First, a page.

If your casualty is evacuated by helicopter, fold it up before the helicopter approaches. You don't want it being sucked into the engine air intake...
Signal mirror / heliograph
A small waterproof mirror. On a sunny day you can flash the sun's rays at a passing ship or helicopter. Keep it up for long enough, and somebody may realise that the flashing is not a window randomly catching the sun.
Heliographs are quite cheap to buy. The mirror should be at least 10 cm square and of good optical quality. If you can't see your face in it, bright, clear and in perfect detail, it will do a poor job of reflecting sunlight. That describes most stainless steel mirrors.
Glass mirrors are much better although prone to break if dropped. Plastic mirrors are lightest but need to be kept in a soft pouch so the surface does not get scratched.
For aiming, a signal mirror may have a small hole in the middle and a thin sighting rod, or a built-in optical aiming system.
Fluorescein marker dye
This is used in 500 gramme batches by drainage engineers looking for leaks and cave explorers wanting to know where an underground stream emerges, and in tiny quantities by doctors to see if your cornea is scratched. 50 grammes will dye quite a large patch of sea yellow. Technically it is disodium fluorescein. It will permanently dye natural fibres but is biologically harmless when diluted. It works best in clear, calm water, very unlike the conditions from which a sea kayaker may need to be rescued.
Lifeboat & helicopter rescue
A lifeboat crew will be able to shout their instructions to you, so we will just say a few words about helicopter rescue.
A search & rescue (SAR) aircraft can find you by triangulating your position if you transmit with a VHF radio. When it is close enough for you to see, you can help the pilot find you by calling on VHF radio, setting off an orange handheld smoke flare or possibly with a heliograph if it's a sunny day.
If you have no VHF radio, the hand signal used at sea to indicate "I require assistance" is both arms straight, raised overhead, lowered and raised slowly and repeatedly.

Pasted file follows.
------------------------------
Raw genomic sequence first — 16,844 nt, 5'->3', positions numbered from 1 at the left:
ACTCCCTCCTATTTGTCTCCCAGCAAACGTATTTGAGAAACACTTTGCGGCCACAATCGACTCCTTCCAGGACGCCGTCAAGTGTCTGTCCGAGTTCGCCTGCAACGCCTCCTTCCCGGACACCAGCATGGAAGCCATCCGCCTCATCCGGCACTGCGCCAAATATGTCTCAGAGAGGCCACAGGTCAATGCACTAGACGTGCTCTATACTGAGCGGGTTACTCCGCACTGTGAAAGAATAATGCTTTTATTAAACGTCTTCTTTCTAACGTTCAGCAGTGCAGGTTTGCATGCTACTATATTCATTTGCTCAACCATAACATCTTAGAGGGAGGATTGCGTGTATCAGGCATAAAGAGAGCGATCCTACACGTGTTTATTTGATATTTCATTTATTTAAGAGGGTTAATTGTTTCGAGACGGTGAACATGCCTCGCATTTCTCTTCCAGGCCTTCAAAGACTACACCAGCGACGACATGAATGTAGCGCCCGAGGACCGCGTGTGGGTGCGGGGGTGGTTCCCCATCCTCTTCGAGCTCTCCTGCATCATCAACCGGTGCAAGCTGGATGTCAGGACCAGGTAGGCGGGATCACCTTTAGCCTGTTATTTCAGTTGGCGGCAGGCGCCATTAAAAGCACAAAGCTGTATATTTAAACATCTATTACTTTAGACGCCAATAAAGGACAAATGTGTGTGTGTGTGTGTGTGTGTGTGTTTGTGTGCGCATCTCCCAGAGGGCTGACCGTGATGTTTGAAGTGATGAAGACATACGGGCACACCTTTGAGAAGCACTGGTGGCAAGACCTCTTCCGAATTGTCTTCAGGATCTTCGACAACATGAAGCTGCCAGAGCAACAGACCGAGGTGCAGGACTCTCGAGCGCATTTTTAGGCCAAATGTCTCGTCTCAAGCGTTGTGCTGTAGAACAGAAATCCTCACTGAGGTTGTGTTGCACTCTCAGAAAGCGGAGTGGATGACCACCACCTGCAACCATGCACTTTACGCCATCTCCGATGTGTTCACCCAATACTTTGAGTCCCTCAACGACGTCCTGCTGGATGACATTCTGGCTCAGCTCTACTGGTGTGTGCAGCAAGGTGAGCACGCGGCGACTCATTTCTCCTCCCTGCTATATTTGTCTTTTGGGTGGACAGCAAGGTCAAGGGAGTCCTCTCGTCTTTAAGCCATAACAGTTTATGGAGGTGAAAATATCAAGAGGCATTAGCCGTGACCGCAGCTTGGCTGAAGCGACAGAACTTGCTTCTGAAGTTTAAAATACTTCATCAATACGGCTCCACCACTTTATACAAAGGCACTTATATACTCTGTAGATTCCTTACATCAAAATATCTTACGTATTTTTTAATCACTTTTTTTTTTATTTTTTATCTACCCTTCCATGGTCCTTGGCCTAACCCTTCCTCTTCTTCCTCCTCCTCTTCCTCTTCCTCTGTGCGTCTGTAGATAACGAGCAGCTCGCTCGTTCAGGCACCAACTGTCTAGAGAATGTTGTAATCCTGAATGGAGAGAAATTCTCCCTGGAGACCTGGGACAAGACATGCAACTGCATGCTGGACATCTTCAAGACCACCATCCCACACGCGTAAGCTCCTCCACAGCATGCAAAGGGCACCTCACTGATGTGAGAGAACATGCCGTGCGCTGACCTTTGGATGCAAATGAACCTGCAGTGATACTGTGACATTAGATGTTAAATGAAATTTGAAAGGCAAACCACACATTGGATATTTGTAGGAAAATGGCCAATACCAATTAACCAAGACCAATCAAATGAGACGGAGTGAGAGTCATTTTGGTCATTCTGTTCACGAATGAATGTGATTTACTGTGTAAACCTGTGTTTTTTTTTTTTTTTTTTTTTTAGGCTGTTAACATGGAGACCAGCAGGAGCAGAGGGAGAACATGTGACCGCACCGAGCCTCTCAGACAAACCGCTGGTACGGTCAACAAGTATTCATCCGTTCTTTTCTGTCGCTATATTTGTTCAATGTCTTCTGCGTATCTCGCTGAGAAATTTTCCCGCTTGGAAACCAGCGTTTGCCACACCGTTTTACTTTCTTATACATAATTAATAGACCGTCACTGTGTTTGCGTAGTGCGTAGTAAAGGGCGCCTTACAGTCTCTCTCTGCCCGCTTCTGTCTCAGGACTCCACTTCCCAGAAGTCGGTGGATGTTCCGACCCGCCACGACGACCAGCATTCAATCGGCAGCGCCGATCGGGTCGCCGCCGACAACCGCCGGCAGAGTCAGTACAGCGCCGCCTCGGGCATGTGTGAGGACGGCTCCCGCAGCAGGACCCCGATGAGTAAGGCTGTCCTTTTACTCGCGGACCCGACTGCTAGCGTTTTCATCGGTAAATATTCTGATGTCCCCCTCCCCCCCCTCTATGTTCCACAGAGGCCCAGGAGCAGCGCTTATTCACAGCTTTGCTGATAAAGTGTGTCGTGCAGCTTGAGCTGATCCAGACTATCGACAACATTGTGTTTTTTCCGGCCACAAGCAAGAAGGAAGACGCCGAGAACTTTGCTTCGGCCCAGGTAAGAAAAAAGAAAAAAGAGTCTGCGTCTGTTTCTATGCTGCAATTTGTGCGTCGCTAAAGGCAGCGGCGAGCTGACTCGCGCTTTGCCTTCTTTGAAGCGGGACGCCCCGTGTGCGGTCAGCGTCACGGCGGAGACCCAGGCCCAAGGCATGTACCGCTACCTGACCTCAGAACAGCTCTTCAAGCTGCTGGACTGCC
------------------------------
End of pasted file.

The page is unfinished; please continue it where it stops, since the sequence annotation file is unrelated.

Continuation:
When a SAR aircraft is near your location, do not fire rocket flares. If you shoot down a rescue helicopter, they will probably expect you to pay for it. Make sure that all loose objects are secured, especially survival bags, anorak hoods and other fabric, rope and litter. Being severely whipped by the hood of your own anorak is no fun. Also, says the Maritime & Coastguard Agency website "even small pieces of paper, if sucked into a helicopter engine, can cause the helicopter to crash".
Before a helicopter takes up station overhead, raft up your kayaks because the downdraft from a hovering helicopter can easily knock you flat. See Rafting-Up & Towing. A helicopter just overhead makes enough noise to prevent any conversation.
Consider getting the casualty out of his or her kayak so that (s)he is lying across the back deck of the raft. The helicopter winch-man may prefer to pick the casualty up from the water, but there's no need to drop the casualty into the sea until that moment.
Don't grab the winch wire. The crew will dip one end into the sea before use, to discharge a jolt of static electricity which is powerful enough to blow your socks off. Don't attach the end of the winch wire to anything.
If the casualty is hypothermic, tell the rescue crew. One lesson learned from the disastrous Fastnet yacht race in 1979 was that a hypothermic casualty should be lifted horizontally on a stretcher, not vertically in a rescue strop. A lifeboat may retrieve the casualty's kayak as well, but a helicopter certainly won't.